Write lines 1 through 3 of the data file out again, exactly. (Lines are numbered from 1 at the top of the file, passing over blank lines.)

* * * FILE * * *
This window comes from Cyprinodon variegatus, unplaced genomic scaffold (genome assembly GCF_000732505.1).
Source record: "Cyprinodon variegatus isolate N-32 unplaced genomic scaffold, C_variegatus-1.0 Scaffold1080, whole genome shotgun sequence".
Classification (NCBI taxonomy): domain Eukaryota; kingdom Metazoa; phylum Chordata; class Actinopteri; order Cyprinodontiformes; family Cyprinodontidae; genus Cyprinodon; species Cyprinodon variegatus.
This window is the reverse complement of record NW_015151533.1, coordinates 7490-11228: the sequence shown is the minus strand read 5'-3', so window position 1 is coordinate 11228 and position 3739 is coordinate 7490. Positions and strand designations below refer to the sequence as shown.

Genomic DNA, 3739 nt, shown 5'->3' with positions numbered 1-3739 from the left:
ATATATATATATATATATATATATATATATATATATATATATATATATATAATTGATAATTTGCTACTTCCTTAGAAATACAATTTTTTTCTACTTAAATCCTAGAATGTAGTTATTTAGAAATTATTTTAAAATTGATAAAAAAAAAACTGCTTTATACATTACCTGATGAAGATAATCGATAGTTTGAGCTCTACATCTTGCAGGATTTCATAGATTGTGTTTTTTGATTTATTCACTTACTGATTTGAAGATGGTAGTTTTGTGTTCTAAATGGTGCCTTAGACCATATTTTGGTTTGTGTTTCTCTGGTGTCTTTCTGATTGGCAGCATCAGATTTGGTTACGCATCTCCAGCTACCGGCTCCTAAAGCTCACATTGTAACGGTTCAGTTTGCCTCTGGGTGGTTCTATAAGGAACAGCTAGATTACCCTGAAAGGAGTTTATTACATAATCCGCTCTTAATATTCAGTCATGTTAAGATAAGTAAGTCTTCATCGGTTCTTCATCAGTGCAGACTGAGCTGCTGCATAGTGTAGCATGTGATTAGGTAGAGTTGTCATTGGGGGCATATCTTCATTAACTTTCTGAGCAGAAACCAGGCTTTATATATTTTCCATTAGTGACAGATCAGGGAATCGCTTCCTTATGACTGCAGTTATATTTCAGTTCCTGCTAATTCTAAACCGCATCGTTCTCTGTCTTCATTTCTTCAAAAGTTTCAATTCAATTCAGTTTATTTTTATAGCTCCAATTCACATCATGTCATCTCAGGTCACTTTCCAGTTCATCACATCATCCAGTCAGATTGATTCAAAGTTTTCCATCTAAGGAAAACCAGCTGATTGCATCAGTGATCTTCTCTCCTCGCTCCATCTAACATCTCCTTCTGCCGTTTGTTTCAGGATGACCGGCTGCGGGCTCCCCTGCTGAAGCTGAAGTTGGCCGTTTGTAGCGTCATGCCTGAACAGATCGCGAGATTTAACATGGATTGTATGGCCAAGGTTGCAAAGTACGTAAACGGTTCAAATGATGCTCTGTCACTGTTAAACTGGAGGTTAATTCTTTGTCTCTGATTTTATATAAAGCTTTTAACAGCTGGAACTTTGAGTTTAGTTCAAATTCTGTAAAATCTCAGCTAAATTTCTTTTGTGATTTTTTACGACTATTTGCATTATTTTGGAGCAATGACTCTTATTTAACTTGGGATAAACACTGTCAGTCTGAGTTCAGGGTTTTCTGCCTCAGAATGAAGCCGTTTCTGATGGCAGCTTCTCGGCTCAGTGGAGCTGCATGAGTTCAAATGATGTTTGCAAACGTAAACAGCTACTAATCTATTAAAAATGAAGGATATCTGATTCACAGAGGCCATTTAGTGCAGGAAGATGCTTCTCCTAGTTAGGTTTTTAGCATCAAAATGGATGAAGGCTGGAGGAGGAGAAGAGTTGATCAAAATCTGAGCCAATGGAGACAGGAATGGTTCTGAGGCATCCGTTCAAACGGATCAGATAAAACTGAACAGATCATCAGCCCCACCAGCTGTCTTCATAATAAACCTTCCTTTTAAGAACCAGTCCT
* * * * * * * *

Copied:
This window comes from Cyprinodon variegatus, unplaced genomic scaffold (genome assembly GCF_000732505.1).
Source record: "Cyprinodon variegatus isolate N-32 unplaced genomic scaffold, C_variegatus-1.0 Scaffold1080, whole genome shotgun sequence".
Classification (NCBI taxonomy): domain Eukaryota; kingdom Metazoa; phylum Chordata; class Actinopteri; order Cyprinodontiformes; family Cyprinodontidae; genus Cyprinodon; species Cyprinodon variegatus.